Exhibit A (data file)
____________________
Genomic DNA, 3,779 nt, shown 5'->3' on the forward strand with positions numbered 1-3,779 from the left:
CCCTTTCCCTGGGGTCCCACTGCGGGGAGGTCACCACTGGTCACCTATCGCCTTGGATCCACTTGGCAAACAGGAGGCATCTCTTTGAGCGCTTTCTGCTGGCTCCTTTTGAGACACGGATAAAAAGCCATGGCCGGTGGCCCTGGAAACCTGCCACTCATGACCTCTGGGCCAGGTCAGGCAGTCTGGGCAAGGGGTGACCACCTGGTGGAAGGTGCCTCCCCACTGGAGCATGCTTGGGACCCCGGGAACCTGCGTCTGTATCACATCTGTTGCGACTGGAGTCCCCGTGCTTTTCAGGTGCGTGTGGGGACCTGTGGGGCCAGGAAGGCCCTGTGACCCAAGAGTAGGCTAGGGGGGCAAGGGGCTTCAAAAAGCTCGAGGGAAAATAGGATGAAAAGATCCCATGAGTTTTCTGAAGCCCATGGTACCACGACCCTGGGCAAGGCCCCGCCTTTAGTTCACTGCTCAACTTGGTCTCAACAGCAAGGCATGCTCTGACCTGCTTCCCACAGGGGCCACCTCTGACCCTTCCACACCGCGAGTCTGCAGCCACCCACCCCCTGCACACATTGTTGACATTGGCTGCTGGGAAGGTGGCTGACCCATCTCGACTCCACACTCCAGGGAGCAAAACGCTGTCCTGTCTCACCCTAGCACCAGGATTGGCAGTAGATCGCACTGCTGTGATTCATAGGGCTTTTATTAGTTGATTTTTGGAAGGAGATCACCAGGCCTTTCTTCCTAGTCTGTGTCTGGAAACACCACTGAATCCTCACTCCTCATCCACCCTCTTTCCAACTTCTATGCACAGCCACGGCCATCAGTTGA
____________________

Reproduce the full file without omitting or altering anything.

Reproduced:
Genomic DNA, 3,779 nt, shown 5'->3' on the forward strand with positions numbered 1-3,779 from the left:
CCCTTTCCCTGGGGTCCCACTGCGGGGAGGTCACCACTGGTCACCTATCGCCTTGGATCCACTTGGCAAACAGGAGGCATCTCTTTGAGCGCTTTCTGCTGGCTCCTTTTGAGACACGGATAAAAAGCCATGGCCGGTGGCCCTGGAAACCTGCCACTCATGACCTCTGGGCCAGGTCAGGCAGTCTGGGCAAGGGGTGACCACCTGGTGGAAGGTGCCTCCCCACTGGAGCATGCTTGGGACCCCGGGAACCTGCGTCTGTATCACATCTGTTGCGACTGGAGTCCCCGTGCTTTTCAGGTGCGTGTGGGGACCTGTGGGGCCAGGAAGGCCCTGTGACCCAAGAGTAGGCTAGGGGGGCAAGGGGCTTCAAAAAGCTCGAGGGAAAATAGGATGAAAAGATCCCATGAGTTTTCTGAAGCCCATGGTACCACGACCCTGGGCAAGGCCCCGCCTTTAGTTCACTGCTCAACTTGGTCTCAACAGCAAGGCATGCTCTGACCTGCTTCCCACAGGGGCCACCTCTGACCCTTCCACACCGCGAGTCTGCAGCCACCCACCCCCTGCACACATTGTTGACATTGGCTGCTGGGAAGGTGGCTGACCCATCTCGACTCCACACTCCAGGGAGCAAAACGCTGTCCTGTCTCACCCTAGCACCAGGATTGGCAGTAGATCGCACTGCTGTGATTCATAGGGCTTTTATTAGTTGATTTTTGGAAGGAGATCACCAGGCCTTTCTTCCTAGTCTGTGTCTGGAAACACCACTGAATCCTCACTCCTCATCCACCCTCTTTCCAACTTCTATGCACAGCCACGGCCATCAGTTGA